All that’s left of our dinghy



Thunderball Grotto


Thunderball Grotto


Thunderball Grotto


Bahama pigs


Wading in the water with the Bahama Pigs


The island with the lesser known grotto. Rocky Dundas, Bahamas. From the approach we couldn’t see where we would enter.


A view into the interior cavern.


Inside Rocky Dundas


Exploring Exuma Cays Land and Sea Park. Darn it! Broken flip flop. Kyle sewed it back on for me and I still have them.


“The mail boat done reach.” One of my favorite phrases in the Bahamas meaning the mail boat has arrived.


Our last sail in the Bahamas. We couldn’t have done it without our trusty Monitor Wind Vane

Once we had passed the breakwater of St Lucie Inlet, we followed the Intracostal Waterway (ICW) a short distance to Stuart, FL. My parents had just bought a trawler in Stuart, located at the Loggerhead Marina, which gave us a good destination to land at.

This leg of our journey was complete, but it would take a lot of time for it all to sink in. We have done a lot of reflection since then, and have figured out different ways of taking lessons away, and how to carry those lessons into our new life on land.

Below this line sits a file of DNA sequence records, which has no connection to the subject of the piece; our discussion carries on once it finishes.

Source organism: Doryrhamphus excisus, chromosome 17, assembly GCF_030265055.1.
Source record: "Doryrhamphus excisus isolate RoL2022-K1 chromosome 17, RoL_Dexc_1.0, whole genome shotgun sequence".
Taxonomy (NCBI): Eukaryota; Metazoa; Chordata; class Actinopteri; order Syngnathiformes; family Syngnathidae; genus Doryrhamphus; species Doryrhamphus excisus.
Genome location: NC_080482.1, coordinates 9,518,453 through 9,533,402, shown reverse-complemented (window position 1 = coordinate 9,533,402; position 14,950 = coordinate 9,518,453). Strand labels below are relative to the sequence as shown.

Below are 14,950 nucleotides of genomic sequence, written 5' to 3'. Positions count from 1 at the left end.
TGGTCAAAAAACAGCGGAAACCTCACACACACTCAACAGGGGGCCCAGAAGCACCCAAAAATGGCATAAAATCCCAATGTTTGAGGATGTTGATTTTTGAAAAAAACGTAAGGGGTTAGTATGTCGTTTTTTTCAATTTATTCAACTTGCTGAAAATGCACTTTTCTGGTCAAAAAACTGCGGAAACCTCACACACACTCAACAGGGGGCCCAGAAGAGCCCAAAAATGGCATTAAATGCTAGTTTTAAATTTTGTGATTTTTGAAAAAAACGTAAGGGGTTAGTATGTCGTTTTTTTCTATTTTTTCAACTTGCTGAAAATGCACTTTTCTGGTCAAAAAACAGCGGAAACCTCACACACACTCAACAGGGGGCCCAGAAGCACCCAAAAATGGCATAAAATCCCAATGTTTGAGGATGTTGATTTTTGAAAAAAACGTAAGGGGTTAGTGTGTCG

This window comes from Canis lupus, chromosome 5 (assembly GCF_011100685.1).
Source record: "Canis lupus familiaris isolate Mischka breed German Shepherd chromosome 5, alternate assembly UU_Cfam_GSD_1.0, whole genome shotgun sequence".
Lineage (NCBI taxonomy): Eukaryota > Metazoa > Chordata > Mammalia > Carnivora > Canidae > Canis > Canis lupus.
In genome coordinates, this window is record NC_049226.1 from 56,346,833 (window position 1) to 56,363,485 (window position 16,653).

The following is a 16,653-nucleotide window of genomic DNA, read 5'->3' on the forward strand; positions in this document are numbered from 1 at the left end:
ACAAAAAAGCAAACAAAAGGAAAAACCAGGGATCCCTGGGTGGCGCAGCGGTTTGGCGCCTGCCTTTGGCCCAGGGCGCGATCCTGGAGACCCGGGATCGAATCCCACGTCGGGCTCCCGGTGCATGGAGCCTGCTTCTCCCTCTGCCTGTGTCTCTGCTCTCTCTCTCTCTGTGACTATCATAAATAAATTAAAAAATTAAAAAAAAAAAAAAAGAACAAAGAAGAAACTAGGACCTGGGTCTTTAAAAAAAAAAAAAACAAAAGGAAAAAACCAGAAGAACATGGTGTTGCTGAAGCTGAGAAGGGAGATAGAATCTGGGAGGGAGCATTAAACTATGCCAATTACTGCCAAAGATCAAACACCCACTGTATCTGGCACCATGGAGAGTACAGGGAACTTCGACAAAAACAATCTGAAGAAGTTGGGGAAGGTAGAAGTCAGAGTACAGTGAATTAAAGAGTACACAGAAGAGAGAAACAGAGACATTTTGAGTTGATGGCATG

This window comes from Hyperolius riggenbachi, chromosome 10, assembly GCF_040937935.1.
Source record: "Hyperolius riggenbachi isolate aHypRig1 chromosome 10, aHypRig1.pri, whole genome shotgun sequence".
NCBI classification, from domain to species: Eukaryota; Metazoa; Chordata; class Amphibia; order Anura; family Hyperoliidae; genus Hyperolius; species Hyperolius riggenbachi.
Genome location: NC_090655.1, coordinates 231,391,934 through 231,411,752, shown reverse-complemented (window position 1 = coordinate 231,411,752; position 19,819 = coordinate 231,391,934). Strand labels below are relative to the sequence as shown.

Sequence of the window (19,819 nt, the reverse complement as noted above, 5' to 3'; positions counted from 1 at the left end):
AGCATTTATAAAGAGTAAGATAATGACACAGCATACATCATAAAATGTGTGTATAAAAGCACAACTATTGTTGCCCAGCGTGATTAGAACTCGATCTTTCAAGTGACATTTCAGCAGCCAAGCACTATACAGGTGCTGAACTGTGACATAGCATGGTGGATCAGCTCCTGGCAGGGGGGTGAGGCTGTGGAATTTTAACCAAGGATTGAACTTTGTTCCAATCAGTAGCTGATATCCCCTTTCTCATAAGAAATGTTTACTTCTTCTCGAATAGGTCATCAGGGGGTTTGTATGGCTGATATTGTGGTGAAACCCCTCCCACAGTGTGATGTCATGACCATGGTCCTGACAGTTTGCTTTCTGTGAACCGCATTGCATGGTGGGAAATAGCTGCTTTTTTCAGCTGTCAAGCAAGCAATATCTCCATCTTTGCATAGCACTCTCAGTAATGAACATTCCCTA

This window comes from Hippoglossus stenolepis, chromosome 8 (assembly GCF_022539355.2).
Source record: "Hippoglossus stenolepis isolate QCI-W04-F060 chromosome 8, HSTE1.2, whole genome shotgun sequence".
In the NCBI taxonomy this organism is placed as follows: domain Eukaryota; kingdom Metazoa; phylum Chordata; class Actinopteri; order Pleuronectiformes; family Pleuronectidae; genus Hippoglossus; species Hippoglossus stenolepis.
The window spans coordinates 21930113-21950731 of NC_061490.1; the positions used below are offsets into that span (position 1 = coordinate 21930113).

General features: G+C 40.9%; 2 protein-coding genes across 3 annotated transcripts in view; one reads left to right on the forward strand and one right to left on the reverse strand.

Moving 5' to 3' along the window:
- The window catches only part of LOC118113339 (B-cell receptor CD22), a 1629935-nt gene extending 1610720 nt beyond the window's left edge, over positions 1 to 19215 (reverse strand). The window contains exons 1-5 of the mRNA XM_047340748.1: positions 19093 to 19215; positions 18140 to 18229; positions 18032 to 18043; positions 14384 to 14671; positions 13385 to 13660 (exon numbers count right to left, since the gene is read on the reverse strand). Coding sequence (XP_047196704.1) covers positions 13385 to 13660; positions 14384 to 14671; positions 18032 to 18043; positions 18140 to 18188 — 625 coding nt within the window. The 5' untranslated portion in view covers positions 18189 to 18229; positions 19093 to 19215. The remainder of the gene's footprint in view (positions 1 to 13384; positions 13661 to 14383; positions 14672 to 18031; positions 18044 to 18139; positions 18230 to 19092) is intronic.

I have yet to tabulate our miles traveled, and overall stats for the trip. More to come on those stats, and reflection, once I get around to it. We spent about a year and a half living aboard Winnie, traveling through Cuba, Mexico, Belize, Guatemala, Honduras, Panama, Colombia, Jamaica, and the Bahamas.

The voyage started a long time ago now, starting in Norwalk, CT, where I first found Winnie. From there I took her across Long Island Sound, up the Hudson, through the Eerie Canal, Lake Eerie, Lake Huron, Lake Michigan, through the Chicago ship canal, hauling her out where she would live in my parents front yard for over a year, refitting her for deeper waters. She then went back into the river system where my crew and I reunited her with the ocean once again. It was a hell of a ride, and the most authentic thing I have ever witnessed, been apart of, or done. More to come on this later.


One Comment

  1. Kyle & Kassie, You had a remarkable journey and we are proud of you both. Thanks for sharing your all of your stories and pictures. Sandy & Tom Bachman



Leave a Reply

Fill in your details below or click an icon to log in: Logo

You are commenting using your account. Log Out /  Change )

Facebook photo

You are commenting using your Facebook account. Log Out /  Change )

Connecting to %s